The German Riesling caused some controversy with our two German members, Micheal and Micheala, who both gave it a 1.0 on principal. They were incensed that this wine should carry a $66 price tag, when, they claim, much better German wines can be had on Rhine for 3 Euros. Unfortunately, Moscow is not the Rhine, and the wine scored well (3.6) if to discount the two 1.0 scores.
Nicolas Joly of the Loire produces exclusively biodynamic wines. Biodynamic agriculture is a holistic, natural approach first delineated by Rudolph Steiner in the 1920s. Joly’s Chenin Blanc wines are made from fully mature grapes, which provides the appearance of oxidation. However, these wines open up fully after 2 to 3 days and according to Pinsky “make a good wine-by-the-glass serving for restaurants.”
The Condrieu La Bonette from Rene Rostaing, of the northern Rhone is a rarity. Only a few hundred cases of this floral, pale yellow Viognier are produced and Dmitry’s allocation is just 300 botttles a year. This was our winner with a 4.0 score. The Alsatian Zind- Humbrecht Pinot Gris was a respectable wine, but its score hardly justifies its over-$100 price.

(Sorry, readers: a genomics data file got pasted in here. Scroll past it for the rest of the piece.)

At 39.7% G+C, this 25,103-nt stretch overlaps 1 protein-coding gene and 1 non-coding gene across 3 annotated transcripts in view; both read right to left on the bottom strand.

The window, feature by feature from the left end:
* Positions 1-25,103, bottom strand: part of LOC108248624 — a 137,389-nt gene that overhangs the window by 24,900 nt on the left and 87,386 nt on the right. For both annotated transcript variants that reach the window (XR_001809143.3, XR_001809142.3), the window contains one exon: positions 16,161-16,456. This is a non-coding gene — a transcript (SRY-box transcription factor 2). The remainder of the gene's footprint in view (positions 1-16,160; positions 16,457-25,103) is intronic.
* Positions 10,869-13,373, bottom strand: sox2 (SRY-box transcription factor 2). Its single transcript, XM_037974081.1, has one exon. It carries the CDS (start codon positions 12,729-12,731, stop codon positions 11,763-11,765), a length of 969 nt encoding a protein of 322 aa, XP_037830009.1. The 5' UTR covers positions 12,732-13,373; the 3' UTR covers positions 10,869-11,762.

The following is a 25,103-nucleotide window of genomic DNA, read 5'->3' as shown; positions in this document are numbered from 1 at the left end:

Address : 123242, Novinsky Boulevard 31. Moscow Russia
Tel : +7 (495) 580 77 56 Fax: +7 (495) 580 77 58
John Ortega, Publisher, Passport Magazine
Charles Borden, Director, Meridian Capital
Geoffrey Cox, Chairman, Astera Real Estate
Michael Guetebreuck, Security Consultant
Preston Haskell, Executive Chairman, Colliers International
Danial Klein, Partner, Hellevig, Klein and Usov
Ekaterina Medvedeva, FMCG Practice Coordinator, Fleischman-Hillard
Oleg Myshkin, Colliers International Todd Nalven, COO, Tablogix
Peter Pettibone, Managing Partner, Hogan & Hartson
Dmitry Pinski, Owner, DP Trade
John Sheedy, Partner, Orrick, Herrington & Sutcliffe LLP
Michaela Steinhauer, Jazz Singer
Pat Szymczak, Oil and Gas Eurasia Magazine
Maxim Valetsky, owner, Mr. Doors and Le Futur Ortega
Easy Rating System
|I love this wine!
||5 pts. |
|I really like this wine!
||4 pts. |
|This wine is good!
|This wine is not that good!
|I don’t really care for this wine!
||Dopff au Moulin
||Domaines Clarence Dillon
|Attitude Sauvignon Blanc
|Riesling Scharzhofberger Kabinett
|Roch au Moines “Clos de la Bergerie”
|Condrieu, Rene Rostaing
|Pinot Gris Clos St-Urbain Grand Cru
|Red Angel Pinot Noir